A much larger problem will be genuine sequence changes that would be predicted to seriously mess with the function of an important gene, but for which the health consequences are unknown. Accurate functional assays don’t exist for most genes (and are cumbersome and imperfect even for well-studied genes such as BRCA1; hence the large numbers of BRCA mutations ending up in the “variants of uncertain significance” category), so it will often be difficult, expensive or simply downright impossible to get a handle on the effects of a newly discovered variant on disease risk.
Is this really a good argument against widespread genome sequencing, however, as some people have suggested? I don’t think it’s a compelling one; rather, it’s a strong incentive for the medical establishment to start thinking hard about developing evidence-based strategies for dealing with uncertain genetic data and deciding which of the three strategies Kraft notes is most appropriate: do nothing, watch more carefully,
or intervene aggressively. Preventing people from getting access to genetic information is obviously not a productive long-term solution to the problem of incidental findings.
The other high point for me was RC Green’s talk on the results of
the REVEAL (Risk Evaluation and Education for Alzheimer’s Disease)
study. This is one of the few studies [that I know of] that has
measured how folks react to genetic risk testing–whether intensive
counseling pre- and post-test minimizes adverse psychological effects
or maximizes information recall/understanding, how folks interpret and
act on risk estimates. Lots of ink has been spilled about these things,
but there has not been much empirical research along these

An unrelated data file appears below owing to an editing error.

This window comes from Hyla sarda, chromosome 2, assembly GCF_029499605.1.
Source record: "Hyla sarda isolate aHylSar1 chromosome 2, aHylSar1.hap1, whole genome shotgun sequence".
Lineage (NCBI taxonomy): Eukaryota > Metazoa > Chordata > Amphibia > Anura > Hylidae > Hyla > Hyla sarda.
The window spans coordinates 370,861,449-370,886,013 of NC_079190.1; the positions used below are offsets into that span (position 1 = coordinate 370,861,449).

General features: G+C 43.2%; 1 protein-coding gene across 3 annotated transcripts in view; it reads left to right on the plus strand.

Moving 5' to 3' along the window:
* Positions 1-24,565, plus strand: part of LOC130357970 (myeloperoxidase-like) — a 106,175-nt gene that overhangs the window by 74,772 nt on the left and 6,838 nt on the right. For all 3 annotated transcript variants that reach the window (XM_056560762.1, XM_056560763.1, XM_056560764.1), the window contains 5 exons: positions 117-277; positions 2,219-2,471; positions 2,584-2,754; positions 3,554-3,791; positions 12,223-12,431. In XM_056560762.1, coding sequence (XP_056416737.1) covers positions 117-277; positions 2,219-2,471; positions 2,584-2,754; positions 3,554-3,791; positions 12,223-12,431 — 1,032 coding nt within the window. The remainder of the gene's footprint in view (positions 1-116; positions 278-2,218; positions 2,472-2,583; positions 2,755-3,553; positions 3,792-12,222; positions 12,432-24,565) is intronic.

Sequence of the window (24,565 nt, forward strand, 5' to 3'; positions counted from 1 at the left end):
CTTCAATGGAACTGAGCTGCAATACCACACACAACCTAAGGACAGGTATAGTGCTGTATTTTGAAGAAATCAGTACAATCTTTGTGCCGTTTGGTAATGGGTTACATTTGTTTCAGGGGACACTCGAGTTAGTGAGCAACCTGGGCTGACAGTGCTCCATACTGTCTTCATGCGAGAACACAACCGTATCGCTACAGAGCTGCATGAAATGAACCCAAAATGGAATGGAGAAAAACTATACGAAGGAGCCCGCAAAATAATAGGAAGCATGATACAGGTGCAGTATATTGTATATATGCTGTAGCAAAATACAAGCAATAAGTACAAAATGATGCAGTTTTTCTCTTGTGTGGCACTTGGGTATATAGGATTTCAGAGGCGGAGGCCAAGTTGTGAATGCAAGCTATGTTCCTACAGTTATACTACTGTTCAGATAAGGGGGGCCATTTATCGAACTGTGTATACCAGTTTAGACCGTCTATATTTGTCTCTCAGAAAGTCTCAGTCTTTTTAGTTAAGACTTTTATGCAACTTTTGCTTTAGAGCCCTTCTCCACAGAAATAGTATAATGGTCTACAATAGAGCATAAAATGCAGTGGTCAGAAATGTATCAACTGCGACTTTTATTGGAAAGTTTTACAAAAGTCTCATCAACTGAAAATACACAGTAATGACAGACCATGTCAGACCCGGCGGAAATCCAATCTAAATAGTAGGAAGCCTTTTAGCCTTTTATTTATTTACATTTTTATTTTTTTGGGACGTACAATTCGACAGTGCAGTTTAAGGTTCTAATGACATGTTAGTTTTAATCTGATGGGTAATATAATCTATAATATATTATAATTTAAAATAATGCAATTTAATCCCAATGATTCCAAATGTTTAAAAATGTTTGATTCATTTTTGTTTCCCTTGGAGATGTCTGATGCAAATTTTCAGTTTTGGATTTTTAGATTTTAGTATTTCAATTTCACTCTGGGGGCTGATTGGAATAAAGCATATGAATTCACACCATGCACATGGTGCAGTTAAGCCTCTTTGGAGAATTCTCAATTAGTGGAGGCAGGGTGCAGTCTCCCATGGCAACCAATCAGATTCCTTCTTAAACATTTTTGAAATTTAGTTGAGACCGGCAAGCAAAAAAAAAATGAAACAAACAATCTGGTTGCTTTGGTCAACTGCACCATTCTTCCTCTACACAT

lines–although that is sure to change soon. In his keynote, Francis
Collins highlighted this [empirical research into how best to convey
information from genetic tests, how these tests are used by physicians
and patients] as an important area for future research.
This is indeed an incredibly important (and astonishingly under-studied) field. I recently saw a presentation by Theresa Marteau describing her currently unpublished systematic literature review of studies looking at the effects of genetic testing results on behaviour. I was shocked at how little literature actually exists on this topic, but also intrigued by the general findings of the studies done so far: it seems as though testing results – even for serious diseases – actually have virtually no impact on long-term behaviour or quality of life.
There’s clearly much more research to be done here, but if this general finding is confirmed it would be both good and bad news for personal genomics companies: good news in that it means that the wilder claims of critics (customers jumping off bridges after receiving news of an increased Alzheimer’s risk) are overblown, but obviously bad news in that one of the primary stated motivations of companies like 23andMe is to motivate customers to improve their lifestyle.
Anyway, it sounds as though we will soon have a much clearer idea one way or the other about the effects of genetic data on behaviour. It will be good to see the discussion on this issue driven by data rather than protectionistic fear-mongering on one hand and commercial hype on the other.